10 Ways to Make Your Wedding Ceremony Unique

wedding ceremony

Handfasting wedding ceremony. Photo by Larissa Cleveland

While we love the wedding decor and wedding songs and bridesmaid dresses, to be honest our FAVORITE part of weddings has to be the wedding ceremony. Each one is unique based on the couple, their religion, the location and so many other details. Whether you’re incorporating ancient-old traditions or you’ve come up with your own idea to make the wedding ceremony feel special, it’s all about finding the right ideas that fit your personality as a couple. Here are some of our favorite heartfelt wedding ceremony traditions that we think you’ll absolutely love.

1. The Time Capsule

Even though your marriage technically signifies the beginning of your new life together, there have been so many wonderful times in your relationship that lead you to this moment in time. A great way to celebrate your relationship is to create a time capsule with significant pieces from your time dating. Whether it’s a movie stub, a favorite photo or a bottle of your favorite wine, when you open it in the future you’ll be sure to remember these great times. TIP: Buy the capsule before the ceremony and put most of the items in beforehand. At the ceremony you can add your vows or bottle of wine after the ring exchange then seal it shut, not to be opened for 5, 10, 15 years or more.

2. Handfasting

This old Irish tradition is a beautiful ceremony attribute. The couple clasps their hands together, holding opposite hands so their arms make the figure eight, representing infinity. Their hands are then fastened together using a ribbon (of any type), as a symbol of their commitment to spend their lives together. The ribbon can be a family heirloom, a string of flowers, or a fabric you choose at the local craft store to match your wedding theme…it’s really entirely up to you. Though there is no set rule of the amount of ribbon you can choose, some opt for the number three, symbolizing that two is stronger than one, and three is not quickly broken (how sweet!). The officiant would be the one to tie the ribbon at the ceremony, and the key is to try and slip out of the knot with as much of it preserved as possible. It can be kept in a keepsake box, and we love the idea of handing it to your children when they get married.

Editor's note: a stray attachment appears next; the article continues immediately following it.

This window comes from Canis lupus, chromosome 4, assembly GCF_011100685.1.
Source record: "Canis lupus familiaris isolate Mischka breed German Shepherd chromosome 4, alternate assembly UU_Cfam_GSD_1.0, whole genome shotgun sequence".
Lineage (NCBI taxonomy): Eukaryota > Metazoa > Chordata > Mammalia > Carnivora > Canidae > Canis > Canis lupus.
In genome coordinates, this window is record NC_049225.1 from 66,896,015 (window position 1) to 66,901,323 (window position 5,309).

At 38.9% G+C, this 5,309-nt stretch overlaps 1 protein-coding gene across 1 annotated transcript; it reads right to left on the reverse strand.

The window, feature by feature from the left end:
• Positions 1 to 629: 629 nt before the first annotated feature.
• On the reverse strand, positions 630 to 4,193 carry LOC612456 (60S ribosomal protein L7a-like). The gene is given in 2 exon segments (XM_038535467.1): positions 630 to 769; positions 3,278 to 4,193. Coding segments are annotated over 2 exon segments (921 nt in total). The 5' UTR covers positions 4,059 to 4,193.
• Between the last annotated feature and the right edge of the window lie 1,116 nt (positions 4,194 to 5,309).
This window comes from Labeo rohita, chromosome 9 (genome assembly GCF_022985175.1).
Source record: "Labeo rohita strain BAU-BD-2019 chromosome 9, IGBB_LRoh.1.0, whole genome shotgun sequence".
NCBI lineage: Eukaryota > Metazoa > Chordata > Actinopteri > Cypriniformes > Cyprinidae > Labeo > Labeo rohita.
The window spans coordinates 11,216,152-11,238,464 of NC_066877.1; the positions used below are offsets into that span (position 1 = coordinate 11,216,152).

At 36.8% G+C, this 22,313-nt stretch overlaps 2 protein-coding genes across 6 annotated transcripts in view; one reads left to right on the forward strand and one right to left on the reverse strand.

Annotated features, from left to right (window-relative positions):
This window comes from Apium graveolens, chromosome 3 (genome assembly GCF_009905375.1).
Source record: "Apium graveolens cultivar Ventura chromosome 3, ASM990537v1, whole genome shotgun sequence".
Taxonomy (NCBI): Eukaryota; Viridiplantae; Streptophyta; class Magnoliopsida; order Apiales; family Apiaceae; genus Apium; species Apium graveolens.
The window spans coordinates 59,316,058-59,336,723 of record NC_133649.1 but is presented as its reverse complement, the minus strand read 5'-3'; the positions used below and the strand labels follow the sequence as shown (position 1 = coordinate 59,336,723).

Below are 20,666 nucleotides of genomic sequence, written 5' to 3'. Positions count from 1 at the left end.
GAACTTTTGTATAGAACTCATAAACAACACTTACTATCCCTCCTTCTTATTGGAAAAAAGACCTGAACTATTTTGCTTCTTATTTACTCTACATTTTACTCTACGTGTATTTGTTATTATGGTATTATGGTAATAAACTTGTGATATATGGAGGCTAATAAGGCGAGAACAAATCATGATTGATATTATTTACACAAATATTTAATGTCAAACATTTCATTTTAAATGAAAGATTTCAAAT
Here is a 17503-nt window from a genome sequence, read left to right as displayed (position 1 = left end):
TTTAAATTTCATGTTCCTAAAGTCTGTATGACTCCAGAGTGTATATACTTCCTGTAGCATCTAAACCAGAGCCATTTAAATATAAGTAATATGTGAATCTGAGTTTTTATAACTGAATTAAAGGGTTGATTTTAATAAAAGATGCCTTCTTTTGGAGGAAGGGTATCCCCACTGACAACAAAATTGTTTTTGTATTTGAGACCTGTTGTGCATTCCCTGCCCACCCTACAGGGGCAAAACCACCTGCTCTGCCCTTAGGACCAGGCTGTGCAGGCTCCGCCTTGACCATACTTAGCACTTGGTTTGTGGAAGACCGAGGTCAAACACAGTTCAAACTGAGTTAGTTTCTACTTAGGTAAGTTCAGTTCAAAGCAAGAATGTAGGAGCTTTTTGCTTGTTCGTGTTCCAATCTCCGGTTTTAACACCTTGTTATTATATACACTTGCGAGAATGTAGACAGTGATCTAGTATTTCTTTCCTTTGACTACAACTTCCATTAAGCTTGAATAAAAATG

3. Tree Planting

During your ceremony, you can also choose to plant a tree together. We actually love this idea for brides and grooms because it’s truly symbolic and it’s something you can enjoy day after day at your own home. The couple uses a potted tree at the ceremony, everything from apple trees to lemon trees work. The bride and the groom both add soil to the tree, later to be planted in their yard together. This tradition symbolizes building roots together, and the continued burgeoning of their love.

4. The Sand Ceremony

In lieu of a unity candle, you can opt for a sand ceremony. The couple fills sand into a container first one at a time with different colors and then both at the same time. This symbolizes their combined lives, and how the two are joined together in a way that can’t easily be separated.

5. Circle the Groom

Traditional Jewish ceremonies call for the bride to circle the groom seven times representing the seven wedding blessings. Instead of the bride only circling the groom, couples can also choose for the groom to also circle the bride. This is a beautiful tradition that is used in most Jewish weddings, and is typically at the very beginning of the wedding ceremony.

6. The Lasso Ceremony

As with Mexican, Filipino and Spanish heritage, an officiant or family member places a lasso in a figure eight around the bride and groom. The couple wears the lasso until the same person takes the lasso off of them and gives it to them as a symbol of their commitment to each other.

7. The Reverse Unity Candle

We’re not totally eliminating the unity candle here, rather just also including an extra special component where all your guests are involved with candles of their own. The reverse unity candle ceremony includes lighting the main unity candle and then continuing on and lighting the best man and maid of honor’s candles as well, who then continue to light the next candle and so on to the next person. The result is beautifully romantic and everyone will truly feel a part of your ceremony.

8. Jumping the Broom

A centuries old African-American tradition, broom jumping is a wonderful way to sweep the past away and start your new life together. The broom is traditionally handmade, made of natural bristles and decorated with ribbons and flowers as well as mementos. During the wedding ceremony, the couple jumps over the broom to celebrate their union.

9. Tasting of Four Elements

Another African-American tradition, this ritual captures the essence of “for better or worse, for richer or poorer, in sickness and in health,” through a taste of elements that embody exactly that. Lemon represents sour, vinegar as bitter, cayenne pepper as hot and and honey as sweet. These four elements together represent the times of marriage.

10. The Fisherman’s Knot

The tradition of tying the fisherman’s knot symbolizes the union of two families. During the ceremony, after the vows are said, the bride ties the ends of her chords into a fisherman knot and the groom does the same. When the cords are pulled, the two knots move together to form one knot. The reason the bride and groom tie a fisherman’s knot is because it is the strongest knot known, representing the resilient bond of your marriage.

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